Study design and participants

Community-based participatory research enables communities to fully participate in the research process, from developing research questions to disseminating results (19). Researchers from the University of California, San Francisco, and the University of California Division of Agriculture and Natural Resources, advocates at Community Water Center, and the Central California Regional Obesity Prevention Program (a community-based organization) established an advisory board of representatives from schools, parks, water suppliers, community families, community-based organizations, and health departments. The focus of the partnership was to develop strategies to increase access to and intake of safe tap water among families in California’s San Joaquin Valley.

In 2014, 2 community partners received funding to establish Agua4All (http://www.rcac.org/agua4all), a program to ensure widespread access to safe, appealing drinking water in heterogeneous high-traffic locations throughout 2 communities in Kern County, an area of the San Joaquin Valley, including one community where the drinking water is contaminated with arsenic (20,21). The partners worked together to evaluate the Agua4All program.

Twelve sites in 2 Kern county communities, designated community A and community B, participated in the Agua4All study from November 2014 through June 2016. Community partners selected study sites on the basis of high community use, need, and public accessibility. Sites were health clinics, including those serving clients from the Special Supplemental Nutrition Program for Women, Infants, and Children (WIC), family resource centers, libraries, parks, and schools.

To compare different levels of drinking water promotion, the 6 community A sites received water stations (Figure 1), limited promotion, and support for site-led promotion to increase water intake; the 6 sites in neighboring community B received water stations and limited promotion but no site-led promotion support. Sites were matched on the basis of the location of the water station and the site type. For example, an outdoor station in a park in community A was matched to an outdoor station in a park in community B.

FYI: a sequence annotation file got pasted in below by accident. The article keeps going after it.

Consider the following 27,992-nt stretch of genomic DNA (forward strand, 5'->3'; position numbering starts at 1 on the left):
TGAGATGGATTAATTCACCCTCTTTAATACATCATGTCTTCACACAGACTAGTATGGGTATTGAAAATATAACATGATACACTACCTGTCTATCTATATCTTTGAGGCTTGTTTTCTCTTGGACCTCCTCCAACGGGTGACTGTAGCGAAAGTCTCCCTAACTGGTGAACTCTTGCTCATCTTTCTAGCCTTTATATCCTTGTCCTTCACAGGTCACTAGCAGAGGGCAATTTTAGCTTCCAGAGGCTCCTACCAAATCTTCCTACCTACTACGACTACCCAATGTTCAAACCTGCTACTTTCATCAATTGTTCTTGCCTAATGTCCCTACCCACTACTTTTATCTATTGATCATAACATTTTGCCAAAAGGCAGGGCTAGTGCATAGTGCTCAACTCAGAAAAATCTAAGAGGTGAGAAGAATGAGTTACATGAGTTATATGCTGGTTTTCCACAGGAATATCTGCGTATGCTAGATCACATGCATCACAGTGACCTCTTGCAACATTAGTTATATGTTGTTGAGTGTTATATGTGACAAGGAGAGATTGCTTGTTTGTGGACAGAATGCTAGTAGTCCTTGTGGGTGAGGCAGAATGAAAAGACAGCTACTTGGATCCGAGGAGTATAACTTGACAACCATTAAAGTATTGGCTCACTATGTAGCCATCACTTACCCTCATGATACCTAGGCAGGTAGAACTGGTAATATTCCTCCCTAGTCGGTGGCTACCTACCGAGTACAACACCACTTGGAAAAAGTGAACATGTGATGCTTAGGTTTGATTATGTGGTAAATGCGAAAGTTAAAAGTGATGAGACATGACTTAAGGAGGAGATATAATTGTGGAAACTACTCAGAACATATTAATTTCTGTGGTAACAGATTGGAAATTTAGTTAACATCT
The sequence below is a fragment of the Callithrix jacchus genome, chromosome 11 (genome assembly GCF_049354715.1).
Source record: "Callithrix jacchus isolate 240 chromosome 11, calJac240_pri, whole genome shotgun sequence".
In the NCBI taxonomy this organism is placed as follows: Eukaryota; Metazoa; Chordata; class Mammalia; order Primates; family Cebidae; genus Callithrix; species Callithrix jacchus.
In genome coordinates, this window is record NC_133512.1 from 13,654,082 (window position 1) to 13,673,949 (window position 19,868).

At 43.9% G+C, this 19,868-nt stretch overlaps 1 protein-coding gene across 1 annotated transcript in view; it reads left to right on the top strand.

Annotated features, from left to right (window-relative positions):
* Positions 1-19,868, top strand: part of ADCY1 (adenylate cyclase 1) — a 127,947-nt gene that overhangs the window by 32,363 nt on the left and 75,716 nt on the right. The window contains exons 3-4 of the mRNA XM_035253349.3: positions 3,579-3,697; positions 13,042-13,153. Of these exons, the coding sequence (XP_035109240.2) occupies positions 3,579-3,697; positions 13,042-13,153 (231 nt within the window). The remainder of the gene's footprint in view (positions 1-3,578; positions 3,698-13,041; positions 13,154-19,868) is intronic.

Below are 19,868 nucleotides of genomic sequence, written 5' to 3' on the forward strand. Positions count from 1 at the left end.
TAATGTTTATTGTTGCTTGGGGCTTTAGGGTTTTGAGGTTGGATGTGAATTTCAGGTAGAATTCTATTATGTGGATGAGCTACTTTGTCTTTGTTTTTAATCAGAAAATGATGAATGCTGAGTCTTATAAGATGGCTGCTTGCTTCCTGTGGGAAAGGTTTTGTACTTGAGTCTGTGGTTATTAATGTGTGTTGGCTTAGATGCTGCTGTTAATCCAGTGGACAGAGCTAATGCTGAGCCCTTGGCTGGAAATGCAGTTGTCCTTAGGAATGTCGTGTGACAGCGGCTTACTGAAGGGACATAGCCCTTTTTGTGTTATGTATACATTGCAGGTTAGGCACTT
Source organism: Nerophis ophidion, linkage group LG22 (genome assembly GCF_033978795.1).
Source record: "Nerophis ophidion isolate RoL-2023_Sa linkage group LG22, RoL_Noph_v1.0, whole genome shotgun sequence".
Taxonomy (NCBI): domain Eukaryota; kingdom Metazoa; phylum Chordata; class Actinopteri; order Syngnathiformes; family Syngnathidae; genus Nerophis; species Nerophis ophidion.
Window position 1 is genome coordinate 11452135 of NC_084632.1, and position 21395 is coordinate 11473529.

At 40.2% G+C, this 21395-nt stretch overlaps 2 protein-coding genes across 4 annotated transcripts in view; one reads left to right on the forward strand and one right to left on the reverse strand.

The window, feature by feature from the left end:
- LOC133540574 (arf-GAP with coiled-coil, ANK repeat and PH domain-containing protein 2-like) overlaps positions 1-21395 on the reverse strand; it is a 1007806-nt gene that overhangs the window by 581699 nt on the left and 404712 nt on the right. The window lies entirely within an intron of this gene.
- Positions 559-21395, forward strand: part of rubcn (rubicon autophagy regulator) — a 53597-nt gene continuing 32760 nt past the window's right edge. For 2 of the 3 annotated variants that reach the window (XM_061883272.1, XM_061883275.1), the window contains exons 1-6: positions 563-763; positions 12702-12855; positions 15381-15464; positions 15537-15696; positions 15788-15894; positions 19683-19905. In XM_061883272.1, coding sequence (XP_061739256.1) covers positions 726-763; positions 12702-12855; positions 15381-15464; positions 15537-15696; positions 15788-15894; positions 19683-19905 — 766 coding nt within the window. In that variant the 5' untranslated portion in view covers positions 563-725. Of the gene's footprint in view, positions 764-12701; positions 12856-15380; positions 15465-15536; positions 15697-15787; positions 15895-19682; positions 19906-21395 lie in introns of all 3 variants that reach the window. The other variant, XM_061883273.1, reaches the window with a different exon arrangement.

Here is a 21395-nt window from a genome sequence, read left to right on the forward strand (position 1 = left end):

An Agua4All water station.

Figure 1.

An Agua4All water station. [A text version of this figure is available.]

Intervention activities

Data were collected at baseline (pre-installation), time 1 (post-installation), and times 2 and 3 (post-promotion). Water station installation and related water promotion interventions were staggered. The stations were installed first in community A (August–October 2015) and then in community B (January–April 2016) (Figure 2). Sites installed at least 1 station capable of filling reusable water bottles; tap water was tested before installation. In community A, water at installation sites was found not to be contaminated, according to state and federal standards. In community B, drinking water violated the federal level for arsenic. To address this contamination, community partners installed filters certified by the California Department of Public Health to remove arsenic. Partners tested filtered water at initial installation, and filters were changed monthly. Stations were installed between baseline and time 1 in community A and between time 1 and time 2 in community B.

Percentage of visitors drinking water at 12 sites in San Joaquin Valley in the Agua4All Program, 2014–2016. A nonsignificant increase in consumption occurred among people drinking water at sites with water stations plus promotional activities that site staff developed and conducted compared with sites with water stations and limited promotional support (signage, reusable water bottles provided by study) (21.16% vs 5.13%, P  = .14). Baseline data were collected from November 18, 2014 through December 16, 2014; time 1 data were collected from October 26, 2015 through January 22, 2016; time 2 data were collected from February 5, 2016 through April 23, 2016; time 3 data were collected from May 19, 2016 through June 15, 2016. Mean ambient temperature did not significantly differ between community A and community B at any time point.

Figure 2.

Percentage of visitors drinking water at 12 sites in San Joaquin Valley in the Agua4All Program, 2014–2016. A nonsignificant increase in consumption occurred among people drinking water at sites with water stations plus promotional activities that site staff developed and conducted compared with sites with water stations and limited promotional support (signage, reusable water bottles provided by study) (21.16% vs 5.13%, P= .14). Baseline data were collected from November 18, 2014 through December 16, 2014; time 1 data were collected from October 26, 2015 through January 22, 2016; time 2 data were collected from February 5, 2016 through April 23, 2016; time 3 data were collected from May 19, 2016 through June 15, 2016. Mean ambient temperature did not significantly differ between community A and community B at any time point. [A tabular version of this figure is available.]